Others, like Willard McCarty for one, are much more the historians of computational humanities as well as representations of computers and reading than I am, but every time I watch Three Days of the Condor I am taken both by some of the initial scenes of machine reading and by the protagonist’s later description of [...]
Posts Tagged ‘reading’
When I have the time, I want to read more science fiction. When I read more science fiction, I like it when someone has already given me a sense of what is worth reading and what is not worth reading. It’s not because I will follow their advice, but if I get part way into [...]
Brent Simmons has a lovely post in praise of readability.
Apps like Read It Later do collect interesting kinds of data from their users. Interesting in the aggregate: it would appear that one of the things that iPad users are doing is spending their evening hours on the couch not watching television but reading. (Or perhaps both.) There are a variety of cool graphs and [...]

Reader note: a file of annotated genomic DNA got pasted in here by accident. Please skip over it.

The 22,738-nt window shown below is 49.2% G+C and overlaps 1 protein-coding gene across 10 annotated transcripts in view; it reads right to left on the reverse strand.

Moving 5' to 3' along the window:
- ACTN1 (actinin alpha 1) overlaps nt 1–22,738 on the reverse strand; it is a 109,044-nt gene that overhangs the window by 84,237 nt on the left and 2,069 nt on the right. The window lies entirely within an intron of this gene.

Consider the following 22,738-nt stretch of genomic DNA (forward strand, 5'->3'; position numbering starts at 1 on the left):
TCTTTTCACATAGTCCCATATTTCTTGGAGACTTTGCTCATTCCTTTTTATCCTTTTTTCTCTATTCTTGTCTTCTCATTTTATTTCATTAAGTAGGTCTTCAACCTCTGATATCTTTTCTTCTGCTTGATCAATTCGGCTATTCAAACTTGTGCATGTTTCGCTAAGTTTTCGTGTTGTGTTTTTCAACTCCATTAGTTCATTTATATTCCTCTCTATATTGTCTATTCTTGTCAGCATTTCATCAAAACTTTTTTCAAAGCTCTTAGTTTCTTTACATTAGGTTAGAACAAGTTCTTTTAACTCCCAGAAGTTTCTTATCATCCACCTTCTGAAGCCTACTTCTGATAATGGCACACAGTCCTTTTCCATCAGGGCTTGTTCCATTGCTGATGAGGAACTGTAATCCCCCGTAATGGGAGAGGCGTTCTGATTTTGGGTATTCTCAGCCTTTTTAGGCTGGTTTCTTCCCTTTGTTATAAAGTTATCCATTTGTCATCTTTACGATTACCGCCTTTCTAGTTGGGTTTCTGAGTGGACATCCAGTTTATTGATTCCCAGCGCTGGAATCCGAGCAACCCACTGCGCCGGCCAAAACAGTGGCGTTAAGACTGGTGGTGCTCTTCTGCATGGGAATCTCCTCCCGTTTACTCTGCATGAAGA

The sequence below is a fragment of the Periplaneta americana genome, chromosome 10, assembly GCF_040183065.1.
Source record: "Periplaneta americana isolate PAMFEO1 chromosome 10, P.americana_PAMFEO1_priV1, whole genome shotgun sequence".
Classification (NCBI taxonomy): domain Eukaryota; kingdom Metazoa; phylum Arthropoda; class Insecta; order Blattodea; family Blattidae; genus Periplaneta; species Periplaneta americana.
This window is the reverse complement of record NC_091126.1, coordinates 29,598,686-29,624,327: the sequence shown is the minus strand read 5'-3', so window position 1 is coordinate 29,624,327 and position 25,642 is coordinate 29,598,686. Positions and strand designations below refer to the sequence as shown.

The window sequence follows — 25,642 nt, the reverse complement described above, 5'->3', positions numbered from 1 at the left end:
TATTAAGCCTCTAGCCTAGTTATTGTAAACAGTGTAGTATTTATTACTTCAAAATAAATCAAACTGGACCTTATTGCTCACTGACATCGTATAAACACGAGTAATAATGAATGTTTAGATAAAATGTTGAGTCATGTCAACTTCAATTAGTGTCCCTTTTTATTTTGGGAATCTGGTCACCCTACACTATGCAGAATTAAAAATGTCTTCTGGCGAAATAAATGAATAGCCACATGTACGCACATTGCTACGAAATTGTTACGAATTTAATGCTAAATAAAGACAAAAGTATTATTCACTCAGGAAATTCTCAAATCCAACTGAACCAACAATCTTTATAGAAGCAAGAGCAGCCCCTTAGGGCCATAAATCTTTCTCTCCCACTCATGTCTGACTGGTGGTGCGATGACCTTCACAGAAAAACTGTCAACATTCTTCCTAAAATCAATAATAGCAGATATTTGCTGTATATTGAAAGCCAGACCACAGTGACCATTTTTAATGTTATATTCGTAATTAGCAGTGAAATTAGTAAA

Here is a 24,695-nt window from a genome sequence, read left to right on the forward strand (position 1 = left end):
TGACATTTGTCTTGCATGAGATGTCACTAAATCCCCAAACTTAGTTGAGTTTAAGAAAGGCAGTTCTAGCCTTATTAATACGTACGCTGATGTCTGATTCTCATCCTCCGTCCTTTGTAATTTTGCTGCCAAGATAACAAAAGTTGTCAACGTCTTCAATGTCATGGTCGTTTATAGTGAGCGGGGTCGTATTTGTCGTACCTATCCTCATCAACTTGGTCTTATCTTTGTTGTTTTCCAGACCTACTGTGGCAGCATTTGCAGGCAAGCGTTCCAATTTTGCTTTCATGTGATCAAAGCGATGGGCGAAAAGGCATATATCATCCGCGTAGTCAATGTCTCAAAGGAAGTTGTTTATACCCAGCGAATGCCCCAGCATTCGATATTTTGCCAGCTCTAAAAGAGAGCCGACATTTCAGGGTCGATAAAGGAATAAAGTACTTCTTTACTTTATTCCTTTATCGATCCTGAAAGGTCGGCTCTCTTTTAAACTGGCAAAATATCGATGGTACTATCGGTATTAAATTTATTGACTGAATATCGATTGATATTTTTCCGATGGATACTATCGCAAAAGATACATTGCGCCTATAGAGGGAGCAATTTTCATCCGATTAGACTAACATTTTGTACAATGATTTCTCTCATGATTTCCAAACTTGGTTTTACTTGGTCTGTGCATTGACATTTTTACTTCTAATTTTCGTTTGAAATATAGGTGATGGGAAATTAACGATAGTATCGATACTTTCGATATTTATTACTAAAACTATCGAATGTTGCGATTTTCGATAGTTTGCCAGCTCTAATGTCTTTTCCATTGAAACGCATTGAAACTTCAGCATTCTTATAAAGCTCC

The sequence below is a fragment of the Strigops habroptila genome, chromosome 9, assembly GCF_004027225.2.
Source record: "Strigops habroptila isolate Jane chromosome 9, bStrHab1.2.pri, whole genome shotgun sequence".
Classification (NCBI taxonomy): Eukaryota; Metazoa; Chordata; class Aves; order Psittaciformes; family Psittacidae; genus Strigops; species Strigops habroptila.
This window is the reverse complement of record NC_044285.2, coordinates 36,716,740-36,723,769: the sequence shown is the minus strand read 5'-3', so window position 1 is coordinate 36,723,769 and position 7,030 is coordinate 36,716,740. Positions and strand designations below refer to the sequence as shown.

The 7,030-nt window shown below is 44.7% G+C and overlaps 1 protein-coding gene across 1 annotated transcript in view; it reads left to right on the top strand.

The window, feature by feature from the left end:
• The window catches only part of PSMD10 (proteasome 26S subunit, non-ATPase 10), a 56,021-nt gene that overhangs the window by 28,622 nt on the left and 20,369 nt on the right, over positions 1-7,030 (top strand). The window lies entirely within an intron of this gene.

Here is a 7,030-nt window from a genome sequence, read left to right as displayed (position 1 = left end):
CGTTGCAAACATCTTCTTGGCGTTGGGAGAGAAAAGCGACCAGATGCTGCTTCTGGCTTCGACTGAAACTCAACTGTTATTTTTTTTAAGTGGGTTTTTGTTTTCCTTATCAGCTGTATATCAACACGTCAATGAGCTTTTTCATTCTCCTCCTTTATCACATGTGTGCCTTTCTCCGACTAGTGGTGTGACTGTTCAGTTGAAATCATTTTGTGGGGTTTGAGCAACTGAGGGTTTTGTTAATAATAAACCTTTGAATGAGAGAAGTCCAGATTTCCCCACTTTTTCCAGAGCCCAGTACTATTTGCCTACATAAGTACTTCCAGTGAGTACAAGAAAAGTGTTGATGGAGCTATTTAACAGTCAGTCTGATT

This morning’s ProfHacker, now part of the Chronicle of Higher Education, has a write-up by Konrad Lawson on his portable copy stand that lets him quickly set up his camera to photograph book pages in archives and libraries.
Alexander Chee’s meditation on his collection of books and on how to shelve them in his new apartment makes for an interesting companion piece to Walter Benjamin’s essay “On Unpacking My Library.”
During one of my business trips to London in the late nineties I picked up two books by Ruskin. Bother were published by George Allen of 156 Charing Cross Road. I gave one of the books to Henry Glassie as a thank you for being my dissertation director. I kept the other book, which is [...]
Too much ink and too many pixels has been spilled of late about the state of reading or the state of publishing or the plight of books in the IT era. Craig Mod has a simple take on the matter: good riddance to all the ink and paper spent on books that simply don’t require [...]
Some old notes on a yellowed slip of paper that were in my copy of Being and Nothingness. I am backdating this entry to 1986. Sadism – transcendence trying to incarnate other’s transcendence Fat – superabundant facticity (521). How does Sartre deal with “wanting to be desired”? I.e., making oneself incarnate in order to be [...]